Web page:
Ding’s team add two control variables to the model: the insecticide-treated bed net coverage, and the release rate of sterile mosquitoes. While many mosquito species feed on blood at night, even 100% bed net coverage will not eradicate transmission of malaria, but the bed nets still have to be maintained or replaced over time. Reformulating the model with these two controls enables the researchers to establish optimal malaria-control strategies.

A young black boy wearing a colourful shirt is lying on a bed under a bed net. These are used to avoid getting bitten by mosquitoes, and can help reduce transmission of malaria.
Riccardo Mayer/Shutterstock.com

The researchers modelled several scenarios simulating human, wild, and sterile mosquito population dynamics using both controls and using each control separately. They quantified the effectiveness of the interventions to establish the optimal control strategies for each circumstance. Only releasing sterile mosquitos effectively reduces the wild mosquito population, but it is less efficient at decreasing the infected human population. On the other hand, only using bed nets can substantially reduce the infected human population, but there will be many more susceptible wild mosquitoes. The numerical simulations show that a combination of both strategies results in a more rapid elimination of the wild mosquito population, offering a cost-effective way of suppressing malaria transmission.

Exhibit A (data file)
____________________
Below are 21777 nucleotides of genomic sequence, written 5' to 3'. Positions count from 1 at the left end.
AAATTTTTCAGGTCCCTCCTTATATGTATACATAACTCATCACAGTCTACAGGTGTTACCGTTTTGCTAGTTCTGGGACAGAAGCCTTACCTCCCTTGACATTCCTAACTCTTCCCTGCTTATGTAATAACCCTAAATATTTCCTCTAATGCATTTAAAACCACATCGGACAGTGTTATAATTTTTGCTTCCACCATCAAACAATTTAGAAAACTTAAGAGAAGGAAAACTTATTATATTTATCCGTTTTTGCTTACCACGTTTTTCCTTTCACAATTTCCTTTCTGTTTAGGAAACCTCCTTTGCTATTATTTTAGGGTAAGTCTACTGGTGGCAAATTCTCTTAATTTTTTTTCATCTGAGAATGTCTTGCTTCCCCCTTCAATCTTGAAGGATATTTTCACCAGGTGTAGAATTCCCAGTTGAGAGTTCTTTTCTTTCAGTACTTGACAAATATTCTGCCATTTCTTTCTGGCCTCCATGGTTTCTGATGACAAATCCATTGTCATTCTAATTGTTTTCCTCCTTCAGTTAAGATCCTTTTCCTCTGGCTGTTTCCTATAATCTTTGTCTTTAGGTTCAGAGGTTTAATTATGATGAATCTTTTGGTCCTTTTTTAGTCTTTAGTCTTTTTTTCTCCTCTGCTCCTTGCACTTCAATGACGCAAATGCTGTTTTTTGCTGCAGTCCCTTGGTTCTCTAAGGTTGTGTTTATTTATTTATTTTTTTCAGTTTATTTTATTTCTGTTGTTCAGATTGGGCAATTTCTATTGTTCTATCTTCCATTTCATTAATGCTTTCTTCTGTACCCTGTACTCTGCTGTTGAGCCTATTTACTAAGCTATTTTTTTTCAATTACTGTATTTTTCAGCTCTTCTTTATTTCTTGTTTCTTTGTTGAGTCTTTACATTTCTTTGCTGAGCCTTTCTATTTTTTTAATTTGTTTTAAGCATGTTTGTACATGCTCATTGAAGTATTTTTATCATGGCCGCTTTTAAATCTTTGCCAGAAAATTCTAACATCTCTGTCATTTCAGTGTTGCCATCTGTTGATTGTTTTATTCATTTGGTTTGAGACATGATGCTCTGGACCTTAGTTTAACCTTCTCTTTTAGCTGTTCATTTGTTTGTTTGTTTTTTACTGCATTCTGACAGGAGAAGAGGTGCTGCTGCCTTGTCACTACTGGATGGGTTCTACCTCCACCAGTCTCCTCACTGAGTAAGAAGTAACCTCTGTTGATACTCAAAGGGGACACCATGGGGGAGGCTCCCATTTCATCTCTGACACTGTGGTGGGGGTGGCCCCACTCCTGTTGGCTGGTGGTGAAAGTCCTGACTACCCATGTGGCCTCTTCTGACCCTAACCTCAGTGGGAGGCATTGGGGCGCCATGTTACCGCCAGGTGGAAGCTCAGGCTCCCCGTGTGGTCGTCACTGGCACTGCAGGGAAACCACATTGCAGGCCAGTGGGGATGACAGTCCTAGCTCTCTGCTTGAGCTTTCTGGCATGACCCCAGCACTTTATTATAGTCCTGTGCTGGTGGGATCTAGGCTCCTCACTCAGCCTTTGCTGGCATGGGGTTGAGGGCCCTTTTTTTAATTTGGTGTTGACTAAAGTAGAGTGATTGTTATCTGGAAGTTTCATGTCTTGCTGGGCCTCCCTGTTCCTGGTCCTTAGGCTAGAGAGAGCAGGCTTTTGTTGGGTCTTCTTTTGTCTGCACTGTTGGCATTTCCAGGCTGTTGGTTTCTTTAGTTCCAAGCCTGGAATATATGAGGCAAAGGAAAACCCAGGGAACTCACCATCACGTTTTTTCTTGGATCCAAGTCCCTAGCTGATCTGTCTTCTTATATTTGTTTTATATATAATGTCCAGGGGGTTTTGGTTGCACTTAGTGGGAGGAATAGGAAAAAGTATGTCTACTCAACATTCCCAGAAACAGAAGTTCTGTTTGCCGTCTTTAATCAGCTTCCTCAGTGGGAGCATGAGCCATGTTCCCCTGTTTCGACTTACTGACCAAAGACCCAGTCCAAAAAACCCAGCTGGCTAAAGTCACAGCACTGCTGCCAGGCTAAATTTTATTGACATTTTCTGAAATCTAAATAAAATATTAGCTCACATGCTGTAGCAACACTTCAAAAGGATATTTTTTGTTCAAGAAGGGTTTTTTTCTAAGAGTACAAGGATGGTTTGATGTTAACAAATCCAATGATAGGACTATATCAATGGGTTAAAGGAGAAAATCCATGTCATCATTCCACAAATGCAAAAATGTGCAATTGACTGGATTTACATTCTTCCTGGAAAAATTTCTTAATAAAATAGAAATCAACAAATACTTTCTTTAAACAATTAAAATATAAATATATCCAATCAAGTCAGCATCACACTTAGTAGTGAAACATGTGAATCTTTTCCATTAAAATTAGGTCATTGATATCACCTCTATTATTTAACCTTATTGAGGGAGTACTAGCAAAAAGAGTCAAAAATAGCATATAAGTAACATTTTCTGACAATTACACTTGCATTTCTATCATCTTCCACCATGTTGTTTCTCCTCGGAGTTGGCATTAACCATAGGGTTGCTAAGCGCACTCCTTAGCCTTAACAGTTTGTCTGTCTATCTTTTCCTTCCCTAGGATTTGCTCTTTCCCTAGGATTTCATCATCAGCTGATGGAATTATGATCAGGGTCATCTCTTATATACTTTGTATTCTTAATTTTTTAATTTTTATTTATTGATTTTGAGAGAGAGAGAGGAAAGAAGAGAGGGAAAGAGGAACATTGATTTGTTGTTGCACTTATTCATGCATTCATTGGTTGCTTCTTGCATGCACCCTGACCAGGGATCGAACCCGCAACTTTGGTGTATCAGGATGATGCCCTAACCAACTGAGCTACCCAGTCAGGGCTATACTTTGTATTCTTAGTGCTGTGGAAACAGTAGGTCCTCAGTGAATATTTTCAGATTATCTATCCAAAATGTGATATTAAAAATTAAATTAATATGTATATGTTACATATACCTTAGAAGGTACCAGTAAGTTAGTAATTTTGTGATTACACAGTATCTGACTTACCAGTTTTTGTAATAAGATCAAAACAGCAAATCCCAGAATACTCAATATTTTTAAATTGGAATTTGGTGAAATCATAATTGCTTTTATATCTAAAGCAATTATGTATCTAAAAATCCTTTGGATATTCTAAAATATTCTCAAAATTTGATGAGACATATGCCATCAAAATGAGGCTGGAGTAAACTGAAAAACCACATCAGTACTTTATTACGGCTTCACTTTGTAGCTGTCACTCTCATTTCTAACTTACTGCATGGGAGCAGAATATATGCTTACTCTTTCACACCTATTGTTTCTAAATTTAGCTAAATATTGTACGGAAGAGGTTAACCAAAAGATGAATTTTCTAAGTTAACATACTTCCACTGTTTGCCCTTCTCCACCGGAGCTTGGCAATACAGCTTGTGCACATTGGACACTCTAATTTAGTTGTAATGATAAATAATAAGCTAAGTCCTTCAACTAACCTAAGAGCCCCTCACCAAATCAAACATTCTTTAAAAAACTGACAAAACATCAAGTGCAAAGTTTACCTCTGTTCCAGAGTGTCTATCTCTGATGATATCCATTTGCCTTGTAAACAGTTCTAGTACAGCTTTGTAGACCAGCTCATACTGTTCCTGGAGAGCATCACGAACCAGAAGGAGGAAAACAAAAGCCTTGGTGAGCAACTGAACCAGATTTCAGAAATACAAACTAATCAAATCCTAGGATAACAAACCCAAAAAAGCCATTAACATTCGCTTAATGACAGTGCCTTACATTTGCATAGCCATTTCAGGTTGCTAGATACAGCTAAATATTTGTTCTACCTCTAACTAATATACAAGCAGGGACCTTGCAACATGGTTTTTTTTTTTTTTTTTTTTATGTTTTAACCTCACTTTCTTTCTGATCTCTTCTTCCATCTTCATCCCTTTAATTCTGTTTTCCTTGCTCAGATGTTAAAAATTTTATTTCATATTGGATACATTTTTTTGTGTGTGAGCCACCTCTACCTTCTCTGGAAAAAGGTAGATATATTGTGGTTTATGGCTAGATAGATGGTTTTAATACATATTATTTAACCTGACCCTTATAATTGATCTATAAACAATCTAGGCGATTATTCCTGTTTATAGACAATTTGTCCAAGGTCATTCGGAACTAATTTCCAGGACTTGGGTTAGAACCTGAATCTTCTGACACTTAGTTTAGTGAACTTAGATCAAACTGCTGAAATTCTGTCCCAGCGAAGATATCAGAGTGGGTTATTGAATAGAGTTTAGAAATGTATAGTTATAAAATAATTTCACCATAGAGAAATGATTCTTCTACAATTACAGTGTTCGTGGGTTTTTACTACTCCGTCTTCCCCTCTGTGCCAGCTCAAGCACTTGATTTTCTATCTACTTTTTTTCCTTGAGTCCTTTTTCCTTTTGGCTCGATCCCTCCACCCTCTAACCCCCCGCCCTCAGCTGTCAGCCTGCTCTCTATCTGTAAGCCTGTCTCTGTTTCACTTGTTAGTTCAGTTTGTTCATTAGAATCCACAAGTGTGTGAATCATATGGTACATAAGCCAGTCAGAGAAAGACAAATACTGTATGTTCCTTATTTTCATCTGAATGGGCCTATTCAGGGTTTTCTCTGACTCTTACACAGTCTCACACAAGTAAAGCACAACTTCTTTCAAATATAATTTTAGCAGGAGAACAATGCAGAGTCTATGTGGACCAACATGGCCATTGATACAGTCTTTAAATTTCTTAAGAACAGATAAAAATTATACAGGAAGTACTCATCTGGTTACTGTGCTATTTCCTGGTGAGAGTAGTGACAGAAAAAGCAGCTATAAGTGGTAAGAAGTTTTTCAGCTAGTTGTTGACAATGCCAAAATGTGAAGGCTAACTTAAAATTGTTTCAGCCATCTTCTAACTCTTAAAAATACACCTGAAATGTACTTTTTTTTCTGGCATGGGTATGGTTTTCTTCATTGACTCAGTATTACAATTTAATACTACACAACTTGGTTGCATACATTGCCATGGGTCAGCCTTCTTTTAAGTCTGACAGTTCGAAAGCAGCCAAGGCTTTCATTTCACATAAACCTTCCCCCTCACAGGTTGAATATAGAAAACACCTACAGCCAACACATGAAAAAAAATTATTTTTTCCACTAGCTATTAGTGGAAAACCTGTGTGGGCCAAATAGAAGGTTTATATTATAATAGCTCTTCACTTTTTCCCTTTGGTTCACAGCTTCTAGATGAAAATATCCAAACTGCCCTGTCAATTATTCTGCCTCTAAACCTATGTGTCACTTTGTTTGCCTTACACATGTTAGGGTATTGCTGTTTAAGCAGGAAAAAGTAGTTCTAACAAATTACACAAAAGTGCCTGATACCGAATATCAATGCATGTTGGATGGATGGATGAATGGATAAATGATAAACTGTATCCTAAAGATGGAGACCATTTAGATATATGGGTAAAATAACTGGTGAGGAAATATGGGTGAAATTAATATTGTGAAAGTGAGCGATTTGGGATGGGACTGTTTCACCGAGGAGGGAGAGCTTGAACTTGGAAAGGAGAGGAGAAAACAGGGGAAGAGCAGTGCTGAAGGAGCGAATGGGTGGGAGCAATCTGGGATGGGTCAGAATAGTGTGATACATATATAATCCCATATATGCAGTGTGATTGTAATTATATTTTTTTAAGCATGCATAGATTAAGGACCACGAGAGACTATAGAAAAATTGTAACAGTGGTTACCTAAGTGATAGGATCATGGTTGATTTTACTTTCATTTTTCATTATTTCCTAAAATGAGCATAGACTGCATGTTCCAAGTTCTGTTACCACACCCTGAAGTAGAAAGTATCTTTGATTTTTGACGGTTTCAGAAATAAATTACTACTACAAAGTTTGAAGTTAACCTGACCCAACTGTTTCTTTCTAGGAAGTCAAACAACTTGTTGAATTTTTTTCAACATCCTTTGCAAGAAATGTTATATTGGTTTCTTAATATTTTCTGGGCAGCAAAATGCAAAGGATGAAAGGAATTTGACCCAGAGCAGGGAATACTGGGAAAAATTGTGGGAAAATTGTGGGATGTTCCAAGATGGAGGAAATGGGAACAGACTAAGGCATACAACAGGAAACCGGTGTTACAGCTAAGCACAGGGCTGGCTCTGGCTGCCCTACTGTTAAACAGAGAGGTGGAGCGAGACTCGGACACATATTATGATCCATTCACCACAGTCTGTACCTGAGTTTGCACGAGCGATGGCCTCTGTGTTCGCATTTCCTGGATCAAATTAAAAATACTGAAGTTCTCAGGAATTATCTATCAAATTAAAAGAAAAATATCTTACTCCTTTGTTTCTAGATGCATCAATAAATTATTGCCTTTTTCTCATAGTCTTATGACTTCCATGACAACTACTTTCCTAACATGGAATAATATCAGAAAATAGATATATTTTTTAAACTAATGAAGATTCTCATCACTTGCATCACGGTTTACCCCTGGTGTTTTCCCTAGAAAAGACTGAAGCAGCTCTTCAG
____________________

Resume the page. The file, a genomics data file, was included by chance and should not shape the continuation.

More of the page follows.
Controlling and eliminating the wild mosquito population
This research demonstrates that the sterile-insect technique is a valuable way to control and even eliminate wild mosquitoes. From a biological perspective, the wild mosquito population could be eradicated if the sterile mosquito release rate is high enough, but this is somewhat unrealistic given the cost implications. With an intermediate release rate of sterile mosquitoes, eliminating the wild mosquito population will depend on the initial densities of both wild and sterile mosquitoes.

Ding notes that ‘to achieve the beneficial effect, the design of sterile-male release programmes must account for the ecology, behaviour, and life history of mosquitoes’. For instance, Release of Insects carrying a Dominant Lethal (RIDL) technology, which releases insects carrying a dominant lethal gene that kills the offspring before they mature. The RIDL system, like the sterile-insect technique, optimises all phases of the control programme to maximise public health benefits. The researchers also describe how the release strategy can significantly affect the control effort’s performance, and release strategies involving the release of only adult mosquitoes, only pupae, or a combination of both, can be effective tactics for achieving long-term suppression of a wild mosquito population in different circumstances. The research team plan to investigate these strategies in the future.

Carlo Toffolo/Shutterstock.com

Personal Response

What has been the most rewarding outcome of this research so far?
It is very rewarding to see how mathematics, in particular dynamical system and optimal control, can help to model and design ‘optimal’ malaria control strategies. All the students on this project were undergraduates, their passion and curiosity are behind the discovery and the entire collaboration. Researchers across the US and China have worked together to generate this nice result, which has been a great learning experience for everyone with very diverse backgrounds.

This feature article was created with the approval of the research team featured. This is a collaborative production, supported by those featured to aid free of charge, global distribution.